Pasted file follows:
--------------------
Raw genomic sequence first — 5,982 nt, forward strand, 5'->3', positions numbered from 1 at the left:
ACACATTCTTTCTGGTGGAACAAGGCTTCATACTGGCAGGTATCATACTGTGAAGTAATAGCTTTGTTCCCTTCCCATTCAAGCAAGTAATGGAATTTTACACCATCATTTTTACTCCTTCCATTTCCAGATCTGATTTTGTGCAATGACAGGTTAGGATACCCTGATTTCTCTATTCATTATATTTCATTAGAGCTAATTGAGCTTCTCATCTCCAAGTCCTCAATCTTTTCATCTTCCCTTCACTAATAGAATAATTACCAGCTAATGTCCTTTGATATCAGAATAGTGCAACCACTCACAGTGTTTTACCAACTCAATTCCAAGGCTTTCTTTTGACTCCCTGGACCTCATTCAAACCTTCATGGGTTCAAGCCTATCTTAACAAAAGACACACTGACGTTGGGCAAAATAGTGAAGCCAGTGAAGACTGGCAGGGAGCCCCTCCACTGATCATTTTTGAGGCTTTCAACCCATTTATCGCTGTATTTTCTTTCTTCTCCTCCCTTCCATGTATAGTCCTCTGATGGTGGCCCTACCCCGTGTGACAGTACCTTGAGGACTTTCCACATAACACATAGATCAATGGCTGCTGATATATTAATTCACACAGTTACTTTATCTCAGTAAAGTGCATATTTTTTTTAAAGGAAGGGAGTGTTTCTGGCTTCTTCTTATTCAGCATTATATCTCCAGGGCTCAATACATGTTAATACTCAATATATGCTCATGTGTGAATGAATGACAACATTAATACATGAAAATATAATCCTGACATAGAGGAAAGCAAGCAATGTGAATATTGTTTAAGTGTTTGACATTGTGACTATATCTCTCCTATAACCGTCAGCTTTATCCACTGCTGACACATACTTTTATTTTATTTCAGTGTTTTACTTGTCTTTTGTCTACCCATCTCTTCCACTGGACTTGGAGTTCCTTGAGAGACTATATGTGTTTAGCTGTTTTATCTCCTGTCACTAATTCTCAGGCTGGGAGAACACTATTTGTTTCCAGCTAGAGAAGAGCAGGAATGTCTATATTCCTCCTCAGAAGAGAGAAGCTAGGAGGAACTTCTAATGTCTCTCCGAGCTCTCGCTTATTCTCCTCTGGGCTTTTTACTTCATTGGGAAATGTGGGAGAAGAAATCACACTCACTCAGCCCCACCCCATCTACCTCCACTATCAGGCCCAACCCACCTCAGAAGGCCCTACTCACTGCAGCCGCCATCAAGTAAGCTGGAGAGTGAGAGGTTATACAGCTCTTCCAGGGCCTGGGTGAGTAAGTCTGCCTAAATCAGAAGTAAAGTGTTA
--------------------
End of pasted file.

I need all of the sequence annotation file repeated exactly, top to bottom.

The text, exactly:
Raw genomic sequence first — 5,982 nt, forward strand, 5'->3', positions numbered from 1 at the left:
ACACATTCTTTCTGGTGGAACAAGGCTTCATACTGGCAGGTATCATACTGTGAAGTAATAGCTTTGTTCCCTTCCCATTCAAGCAAGTAATGGAATTTTACACCATCATTTTTACTCCTTCCATTTCCAGATCTGATTTTGTGCAATGACAGGTTAGGATACCCTGATTTCTCTATTCATTATATTTCATTAGAGCTAATTGAGCTTCTCATCTCCAAGTCCTCAATCTTTTCATCTTCCCTTCACTAATAGAATAATTACCAGCTAATGTCCTTTGATATCAGAATAGTGCAACCACTCACAGTGTTTTACCAACTCAATTCCAAGGCTTTCTTTTGACTCCCTGGACCTCATTCAAACCTTCATGGGTTCAAGCCTATCTTAACAAAAGACACACTGACGTTGGGCAAAATAGTGAAGCCAGTGAAGACTGGCAGGGAGCCCCTCCACTGATCATTTTTGAGGCTTTCAACCCATTTATCGCTGTATTTTCTTTCTTCTCCTCCCTTCCATGTATAGTCCTCTGATGGTGGCCCTACCCCGTGTGACAGTACCTTGAGGACTTTCCACATAACACATAGATCAATGGCTGCTGATATATTAATTCACACAGTTACTTTATCTCAGTAAAGTGCATATTTTTTTTAAAGGAAGGGAGTGTTTCTGGCTTCTTCTTATTCAGCATTATATCTCCAGGGCTCAATACATGTTAATACTCAATATATGCTCATGTGTGAATGAATGACAACATTAATACATGAAAATATAATCCTGACATAGAGGAAAGCAAGCAATGTGAATATTGTTTAAGTGTTTGACATTGTGACTATATCTCTCCTATAACCGTCAGCTTTATCCACTGCTGACACATACTTTTATTTTATTTCAGTGTTTTACTTGTCTTTTGTCTACCCATCTCTTCCACTGGACTTGGAGTTCCTTGAGAGACTATATGTGTTTAGCTGTTTTATCTCCTGTCACTAATTCTCAGGCTGGGAGAACACTATTTGTTTCCAGCTAGAGAAGAGCAGGAATGTCTATATTCCTCCTCAGAAGAGAGAAGCTAGGAGGAACTTCTAATGTCTCTCCGAGCTCTCGCTTATTCTCCTCTGGGCTTTTTACTTCATTGGGAAATGTGGGAGAAGAAATCACACTCACTCAGCCCCACCCCATCTACCTCCACTATCAGGCCCAACCCACCTCAGAAGGCCCTACTCACTGCAGCCGCCATCAAGTAAGCTGGAGAGTGAGAGGTTATACAGCTCTTCCAGGGCCTGGGTGAGTAAGTCTGCCTAAATCAGAAGTAAAGTGTTA